Benefits of reduced menstruation
Research at OHSU has led to new treatments available to women seeking relief from heavy menstrual bleeding and other menstrual complications.
Menstrual disorders account for over 12% of total GYN emergency room visits. The most frequent menstrual complaints are heavy menstrual bleeding (HMB) and cramping pelvic pain. While surgical options such as hysterectomy and endometrial ablation are effective treatments for heavy menstrual bleeding, both approaches have significant risks and costs. Many women with normal cycles also wish to decrease the number or intensity of menstrual bleeds or eliminate menstruation completely for lifestyle reasons. The environmental aspects of menstrual hygiene provide an additional argument for menstrual suppression. The most widely used sanitary protection products are disposable tampons and napkins. These are typically produced from virgin paper with little to no recycled content that produce environmental pollution during production and bleaching. Every year over 6.5 billion tampons and 13.5 billion sanitary pads, plus their packaging, end up in landfills or sewer systems in the United States, and over 170,000 tampon applicators are collected along U.S. coastal areas. While reusable alternatives are available, these are not practical for women with excessive bleeding. If a women with normal bleeding uses 3 menstrual hygiene products/day for 5 days each month, this translates to 195 products per year. This can easily exceed 1000 products per year in women with heavy bleeding that requires use of both a tampon and pad that is changed every hour!
Hormonal therapies are useful in alleviating menstrual symptoms in women with excessively heavy or symptomatic menstrual periods. However, until recently the only FDA approved therapies for heavy or prolonged periods had been oral medroxy progesterone acetate (MPA) and norethindone (NET). Unfortunately, neither of these treatments is highly effective, nor do they provide contraceptive protection.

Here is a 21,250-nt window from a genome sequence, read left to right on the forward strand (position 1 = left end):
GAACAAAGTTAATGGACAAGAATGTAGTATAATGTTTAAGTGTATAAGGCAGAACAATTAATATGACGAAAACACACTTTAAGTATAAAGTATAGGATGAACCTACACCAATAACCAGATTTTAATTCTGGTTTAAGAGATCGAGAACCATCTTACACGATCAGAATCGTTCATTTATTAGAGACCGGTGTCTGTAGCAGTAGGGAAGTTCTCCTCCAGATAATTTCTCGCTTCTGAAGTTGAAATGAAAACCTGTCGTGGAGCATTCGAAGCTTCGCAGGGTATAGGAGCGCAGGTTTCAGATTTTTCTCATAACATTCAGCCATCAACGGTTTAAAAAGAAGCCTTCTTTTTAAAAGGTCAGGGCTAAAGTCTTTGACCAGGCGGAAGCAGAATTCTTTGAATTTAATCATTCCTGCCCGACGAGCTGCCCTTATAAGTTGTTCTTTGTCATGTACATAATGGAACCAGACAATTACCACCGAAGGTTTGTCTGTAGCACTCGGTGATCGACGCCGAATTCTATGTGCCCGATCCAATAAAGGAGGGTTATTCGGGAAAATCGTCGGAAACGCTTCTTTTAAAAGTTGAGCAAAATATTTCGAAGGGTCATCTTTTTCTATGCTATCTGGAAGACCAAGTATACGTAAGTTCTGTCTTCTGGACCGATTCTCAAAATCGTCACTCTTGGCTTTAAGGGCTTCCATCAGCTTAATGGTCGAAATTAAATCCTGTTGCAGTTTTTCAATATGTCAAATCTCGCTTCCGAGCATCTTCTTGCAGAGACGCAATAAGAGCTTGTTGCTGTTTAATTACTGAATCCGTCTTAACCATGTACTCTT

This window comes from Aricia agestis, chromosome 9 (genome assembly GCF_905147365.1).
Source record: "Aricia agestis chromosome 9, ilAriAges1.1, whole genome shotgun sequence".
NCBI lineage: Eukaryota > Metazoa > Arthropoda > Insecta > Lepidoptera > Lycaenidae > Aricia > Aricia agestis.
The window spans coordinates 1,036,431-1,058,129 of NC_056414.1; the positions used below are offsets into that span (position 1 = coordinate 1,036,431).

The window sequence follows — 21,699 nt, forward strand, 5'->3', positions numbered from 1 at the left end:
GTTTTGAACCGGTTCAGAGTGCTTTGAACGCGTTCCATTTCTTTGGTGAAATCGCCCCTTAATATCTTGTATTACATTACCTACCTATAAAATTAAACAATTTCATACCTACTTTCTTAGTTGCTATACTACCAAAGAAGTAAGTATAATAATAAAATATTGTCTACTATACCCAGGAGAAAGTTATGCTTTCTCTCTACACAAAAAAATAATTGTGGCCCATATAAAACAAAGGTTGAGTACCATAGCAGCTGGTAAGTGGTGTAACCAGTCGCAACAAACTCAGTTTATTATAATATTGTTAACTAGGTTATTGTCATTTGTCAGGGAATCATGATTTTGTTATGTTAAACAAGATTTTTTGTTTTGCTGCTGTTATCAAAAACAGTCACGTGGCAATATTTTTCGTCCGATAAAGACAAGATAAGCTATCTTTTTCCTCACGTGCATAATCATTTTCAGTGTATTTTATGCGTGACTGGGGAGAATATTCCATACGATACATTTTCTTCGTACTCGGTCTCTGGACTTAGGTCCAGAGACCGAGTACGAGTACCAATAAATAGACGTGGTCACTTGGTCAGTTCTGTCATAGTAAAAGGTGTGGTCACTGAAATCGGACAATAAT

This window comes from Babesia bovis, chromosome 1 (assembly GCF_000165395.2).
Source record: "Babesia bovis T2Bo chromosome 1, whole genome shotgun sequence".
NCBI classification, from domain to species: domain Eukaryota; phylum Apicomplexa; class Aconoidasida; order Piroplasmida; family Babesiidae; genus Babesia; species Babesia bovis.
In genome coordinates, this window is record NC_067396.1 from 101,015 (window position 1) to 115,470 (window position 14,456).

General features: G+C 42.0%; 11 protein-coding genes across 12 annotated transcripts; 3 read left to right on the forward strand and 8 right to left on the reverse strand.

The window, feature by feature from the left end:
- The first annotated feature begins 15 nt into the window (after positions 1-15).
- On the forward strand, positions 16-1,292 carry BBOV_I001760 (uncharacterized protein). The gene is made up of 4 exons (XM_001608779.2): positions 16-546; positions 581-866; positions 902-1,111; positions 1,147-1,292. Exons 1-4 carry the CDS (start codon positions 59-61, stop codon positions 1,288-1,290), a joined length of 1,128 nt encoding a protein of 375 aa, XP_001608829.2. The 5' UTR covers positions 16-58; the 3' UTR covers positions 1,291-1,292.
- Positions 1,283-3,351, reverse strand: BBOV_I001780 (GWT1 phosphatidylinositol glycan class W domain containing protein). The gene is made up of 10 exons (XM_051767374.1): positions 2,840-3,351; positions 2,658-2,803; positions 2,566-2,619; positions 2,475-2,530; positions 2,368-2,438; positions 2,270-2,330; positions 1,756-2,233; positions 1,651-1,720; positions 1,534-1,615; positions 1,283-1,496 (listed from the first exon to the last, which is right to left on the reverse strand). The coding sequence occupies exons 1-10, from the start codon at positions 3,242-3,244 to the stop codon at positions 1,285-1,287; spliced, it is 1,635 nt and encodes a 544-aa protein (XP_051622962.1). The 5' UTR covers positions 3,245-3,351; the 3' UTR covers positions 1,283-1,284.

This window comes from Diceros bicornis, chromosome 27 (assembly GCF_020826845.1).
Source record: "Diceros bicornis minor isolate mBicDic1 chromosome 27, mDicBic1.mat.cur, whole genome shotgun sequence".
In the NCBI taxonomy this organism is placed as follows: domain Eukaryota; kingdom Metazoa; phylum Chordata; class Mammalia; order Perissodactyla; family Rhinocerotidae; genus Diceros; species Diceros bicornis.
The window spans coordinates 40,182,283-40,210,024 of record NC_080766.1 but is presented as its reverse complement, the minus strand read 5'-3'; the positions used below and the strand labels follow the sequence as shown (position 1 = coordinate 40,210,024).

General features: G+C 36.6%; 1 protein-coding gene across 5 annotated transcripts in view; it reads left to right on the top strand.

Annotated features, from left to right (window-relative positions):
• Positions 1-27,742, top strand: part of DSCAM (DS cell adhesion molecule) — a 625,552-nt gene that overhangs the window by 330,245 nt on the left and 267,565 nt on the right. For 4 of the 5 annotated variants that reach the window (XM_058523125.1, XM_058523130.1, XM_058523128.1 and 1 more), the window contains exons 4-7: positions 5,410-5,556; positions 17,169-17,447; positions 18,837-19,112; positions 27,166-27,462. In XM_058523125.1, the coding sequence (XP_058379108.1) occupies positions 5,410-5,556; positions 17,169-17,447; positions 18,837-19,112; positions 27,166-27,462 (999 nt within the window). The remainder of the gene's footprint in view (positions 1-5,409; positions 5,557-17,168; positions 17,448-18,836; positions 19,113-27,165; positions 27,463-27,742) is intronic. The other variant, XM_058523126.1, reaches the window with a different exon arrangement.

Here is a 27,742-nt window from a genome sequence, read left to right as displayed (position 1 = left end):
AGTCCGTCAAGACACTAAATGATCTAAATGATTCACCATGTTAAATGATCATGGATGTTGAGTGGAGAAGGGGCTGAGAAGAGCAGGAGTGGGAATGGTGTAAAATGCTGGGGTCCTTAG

Two recently completed studies done at the WHRU have led to new FDA-approved treatments for heavy menstrual bleeding. These studies were quite rigorous, requiring subjects to collect all sanitary protection used over several menstrual cycles before, and during treatment so that blood loss could be accurately measured. The first of these studies compared the levonorgestrel intrauterine system (LNG IUS, Mirena®) to MPA. Over 80% of the women treated with the LNG-IUS achieved normal or light bleeding compared to only 22.2% in the MPA group. In October 2009 the US FDA approved use of the LNG IUS as a treatment for heavy menstrual bleeding.
Although birth control pills are commonly prescribed to manage abnormal bleeding, few studies have been completed. A study performed at OHSU and other centers in North America, Europe, and Australia provided conclusive evidence for the first time that an oral contraceptive is an effective treatment for HMB. A novel extended oral contraceptive regimen containing estradiol valerate and dienogest (E2VDNG) demonstrated a clinically and statistically significant reduction in bleeding over placebo (-353.1 vs -130.4mL over a 90 day evaluation interval) in women with heavy and prolonged menstrual bleeding. Women at OHSU also participated in a separate contraceptive with this new pill. Results of these 2 studies have been presented to the FDA, and this new pill (Natazia® (Qlaira® outside of the USA)) has recently been approved for contraception, and it is expected that a duel indication for treatment of heavy bleeding will also be approved. Looking at the results from both bleeding studies, the reduction in bleeding with Natazia® is similar to Mirena® at 3 months. This new pill will also be the first to use estradiol valerate (circulates as estradiol, the same estrogen produced by the normal ovary) rather than the synthetic ethinyl estradiol (used in all other OCs). Expect to see Natazia® available sometime this summer.
So let us thank the participants in these important studies for bringing new treatment options to women. Remember that advances in women's health require the dedication of clinical trial participants. How can you become involved in the next advances in women's health? Please call our confidential recruitment number (503-494-3666) with questions or to discuss study opportunities.